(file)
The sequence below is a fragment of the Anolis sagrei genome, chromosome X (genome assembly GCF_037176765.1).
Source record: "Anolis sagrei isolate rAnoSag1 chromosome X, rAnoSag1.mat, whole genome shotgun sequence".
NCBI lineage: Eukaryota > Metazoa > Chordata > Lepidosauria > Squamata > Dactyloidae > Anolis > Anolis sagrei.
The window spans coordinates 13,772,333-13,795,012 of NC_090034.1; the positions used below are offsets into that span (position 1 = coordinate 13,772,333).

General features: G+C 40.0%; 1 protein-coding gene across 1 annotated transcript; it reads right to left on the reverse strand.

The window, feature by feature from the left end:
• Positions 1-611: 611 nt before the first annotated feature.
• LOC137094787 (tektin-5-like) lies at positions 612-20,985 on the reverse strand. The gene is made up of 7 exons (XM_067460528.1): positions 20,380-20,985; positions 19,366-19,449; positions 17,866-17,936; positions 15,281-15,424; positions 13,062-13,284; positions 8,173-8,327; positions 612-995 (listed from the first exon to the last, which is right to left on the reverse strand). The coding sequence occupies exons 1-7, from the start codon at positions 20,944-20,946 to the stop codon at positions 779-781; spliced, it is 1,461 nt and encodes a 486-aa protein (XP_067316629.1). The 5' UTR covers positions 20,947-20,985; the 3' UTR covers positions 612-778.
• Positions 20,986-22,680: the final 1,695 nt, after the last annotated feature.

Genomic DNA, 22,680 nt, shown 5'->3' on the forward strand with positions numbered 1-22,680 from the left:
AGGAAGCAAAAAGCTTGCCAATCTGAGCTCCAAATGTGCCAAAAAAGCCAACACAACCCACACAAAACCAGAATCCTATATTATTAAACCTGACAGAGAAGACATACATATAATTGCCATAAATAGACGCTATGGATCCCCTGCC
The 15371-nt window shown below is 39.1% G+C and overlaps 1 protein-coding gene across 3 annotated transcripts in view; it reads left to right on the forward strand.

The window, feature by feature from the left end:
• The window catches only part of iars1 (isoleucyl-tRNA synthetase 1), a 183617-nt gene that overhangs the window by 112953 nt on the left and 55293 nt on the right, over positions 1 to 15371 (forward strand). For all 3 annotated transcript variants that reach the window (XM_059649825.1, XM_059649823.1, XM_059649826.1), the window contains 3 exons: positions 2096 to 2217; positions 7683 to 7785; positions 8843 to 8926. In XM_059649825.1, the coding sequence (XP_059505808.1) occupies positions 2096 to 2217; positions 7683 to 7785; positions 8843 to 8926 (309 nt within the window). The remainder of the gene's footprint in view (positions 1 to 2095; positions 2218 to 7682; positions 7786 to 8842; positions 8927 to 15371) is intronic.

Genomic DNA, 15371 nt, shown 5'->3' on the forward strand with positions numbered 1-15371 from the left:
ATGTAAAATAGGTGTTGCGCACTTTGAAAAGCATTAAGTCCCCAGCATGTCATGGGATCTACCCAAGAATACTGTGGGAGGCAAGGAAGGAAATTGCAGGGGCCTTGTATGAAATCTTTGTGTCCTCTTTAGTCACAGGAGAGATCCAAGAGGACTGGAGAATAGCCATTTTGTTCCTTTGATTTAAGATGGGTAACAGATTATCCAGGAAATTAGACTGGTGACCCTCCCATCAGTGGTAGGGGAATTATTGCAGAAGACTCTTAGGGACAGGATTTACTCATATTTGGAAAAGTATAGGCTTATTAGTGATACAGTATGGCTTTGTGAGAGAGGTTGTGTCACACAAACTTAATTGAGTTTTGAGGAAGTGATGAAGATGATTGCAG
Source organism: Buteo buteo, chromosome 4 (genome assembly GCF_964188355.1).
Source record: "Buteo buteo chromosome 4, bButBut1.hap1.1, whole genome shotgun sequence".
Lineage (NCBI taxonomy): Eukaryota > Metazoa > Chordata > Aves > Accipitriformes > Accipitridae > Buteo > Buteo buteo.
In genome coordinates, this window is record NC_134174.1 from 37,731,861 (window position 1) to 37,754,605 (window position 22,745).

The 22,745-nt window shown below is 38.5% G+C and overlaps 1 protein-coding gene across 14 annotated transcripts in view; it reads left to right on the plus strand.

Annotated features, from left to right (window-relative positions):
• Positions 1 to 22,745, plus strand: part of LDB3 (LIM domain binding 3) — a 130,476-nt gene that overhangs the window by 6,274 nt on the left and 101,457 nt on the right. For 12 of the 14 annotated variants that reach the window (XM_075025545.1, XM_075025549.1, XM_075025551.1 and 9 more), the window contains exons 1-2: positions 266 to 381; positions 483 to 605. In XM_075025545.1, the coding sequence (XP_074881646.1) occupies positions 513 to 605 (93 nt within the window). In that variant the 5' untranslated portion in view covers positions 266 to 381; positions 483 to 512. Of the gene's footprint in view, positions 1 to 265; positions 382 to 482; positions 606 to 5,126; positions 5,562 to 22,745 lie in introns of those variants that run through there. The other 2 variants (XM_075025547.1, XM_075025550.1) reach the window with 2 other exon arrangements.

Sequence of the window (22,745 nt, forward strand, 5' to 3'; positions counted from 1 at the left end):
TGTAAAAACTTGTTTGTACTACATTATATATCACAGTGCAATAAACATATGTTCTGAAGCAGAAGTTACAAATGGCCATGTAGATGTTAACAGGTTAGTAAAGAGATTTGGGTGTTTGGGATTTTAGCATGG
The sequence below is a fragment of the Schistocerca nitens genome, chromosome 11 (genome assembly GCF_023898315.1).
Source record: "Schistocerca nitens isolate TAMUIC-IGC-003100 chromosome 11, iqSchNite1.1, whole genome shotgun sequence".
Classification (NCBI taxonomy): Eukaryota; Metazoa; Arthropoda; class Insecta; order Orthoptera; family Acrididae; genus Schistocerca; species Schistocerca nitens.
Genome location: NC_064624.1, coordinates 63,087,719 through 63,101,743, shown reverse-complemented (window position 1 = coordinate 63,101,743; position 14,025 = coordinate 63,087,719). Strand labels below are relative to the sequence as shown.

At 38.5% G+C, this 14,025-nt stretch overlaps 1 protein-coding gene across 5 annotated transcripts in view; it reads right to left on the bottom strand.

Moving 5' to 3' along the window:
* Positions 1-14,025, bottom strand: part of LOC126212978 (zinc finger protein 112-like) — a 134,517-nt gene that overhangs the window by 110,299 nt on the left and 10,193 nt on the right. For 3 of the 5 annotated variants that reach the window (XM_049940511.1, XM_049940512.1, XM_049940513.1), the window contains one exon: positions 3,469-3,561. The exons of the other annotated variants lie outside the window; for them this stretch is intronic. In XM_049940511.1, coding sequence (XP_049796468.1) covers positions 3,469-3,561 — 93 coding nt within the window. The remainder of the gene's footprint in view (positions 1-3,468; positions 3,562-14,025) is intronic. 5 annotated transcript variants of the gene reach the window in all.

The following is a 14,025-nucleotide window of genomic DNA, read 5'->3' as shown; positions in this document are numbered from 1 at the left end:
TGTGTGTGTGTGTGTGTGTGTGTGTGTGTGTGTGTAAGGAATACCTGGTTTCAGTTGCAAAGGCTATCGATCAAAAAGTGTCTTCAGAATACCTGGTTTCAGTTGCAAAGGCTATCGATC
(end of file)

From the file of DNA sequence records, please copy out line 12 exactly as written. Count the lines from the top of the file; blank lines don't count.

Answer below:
The 15371-nt window shown below is 39.1% G+C and overlaps 1 protein-coding gene across 3 annotated transcripts in view; it reads left to right on the forward strand.